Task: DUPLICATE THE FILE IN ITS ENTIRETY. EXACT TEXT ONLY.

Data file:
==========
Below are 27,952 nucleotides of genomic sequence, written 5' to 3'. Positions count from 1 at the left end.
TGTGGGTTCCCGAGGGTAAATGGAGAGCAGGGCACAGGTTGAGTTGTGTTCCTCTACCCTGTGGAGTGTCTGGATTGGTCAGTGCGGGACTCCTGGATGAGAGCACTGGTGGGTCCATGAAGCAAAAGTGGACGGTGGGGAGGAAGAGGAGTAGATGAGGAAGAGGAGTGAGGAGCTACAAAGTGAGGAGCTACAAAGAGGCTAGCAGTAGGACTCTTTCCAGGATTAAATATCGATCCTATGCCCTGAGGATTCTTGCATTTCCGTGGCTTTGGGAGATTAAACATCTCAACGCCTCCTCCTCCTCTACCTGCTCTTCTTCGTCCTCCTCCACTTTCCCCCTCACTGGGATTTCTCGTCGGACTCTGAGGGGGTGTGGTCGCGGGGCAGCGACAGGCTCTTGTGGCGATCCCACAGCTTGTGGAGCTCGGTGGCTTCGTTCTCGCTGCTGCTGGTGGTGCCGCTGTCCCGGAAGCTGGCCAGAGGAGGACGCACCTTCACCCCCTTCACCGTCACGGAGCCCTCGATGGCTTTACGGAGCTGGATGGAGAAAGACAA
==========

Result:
Below are 27,952 nucleotides of genomic sequence, written 5' to 3'. Positions count from 1 at the left end.
TGTGGGTTCCCGAGGGTAAATGGAGAGCAGGGCACAGGTTGAGTTGTGTTCCTCTACCCTGTGGAGTGTCTGGATTGGTCAGTGCGGGACTCCTGGATGAGAGCACTGGTGGGTCCATGAAGCAAAAGTGGACGGTGGGGAGGAAGAGGAGTAGATGAGGAAGAGGAGTGAGGAGCTACAAAGTGAGGAGCTACAAAGAGGCTAGCAGTAGGACTCTTTCCAGGATTAAATATCGATCCTATGCCCTGAGGATTCTTGCATTTCCGTGGCTTTGGGAGATTAAACATCTCAACGCCTCCTCCTCCTCTACCTGCTCTTCTTCGTCCTCCTCCACTTTCCCCCTCACTGGGATTTCTCGTCGGACTCTGAGGGGGTGTGGTCGCGGGGCAGCGACAGGCTCTTGTGGCGATCCCACAGCTTGTGGAGCTCGGTGGCTTCGTTCTCGCTGCTGCTGGTGGTGCCGCTGTCCCGGAAGCTGGCCAGAGGAGGACGCACCTTCACCCCCTTCACCGTCACGGAGCCCTCGATGGCTTTACGGAGCTGGATGGAGAAAGACAA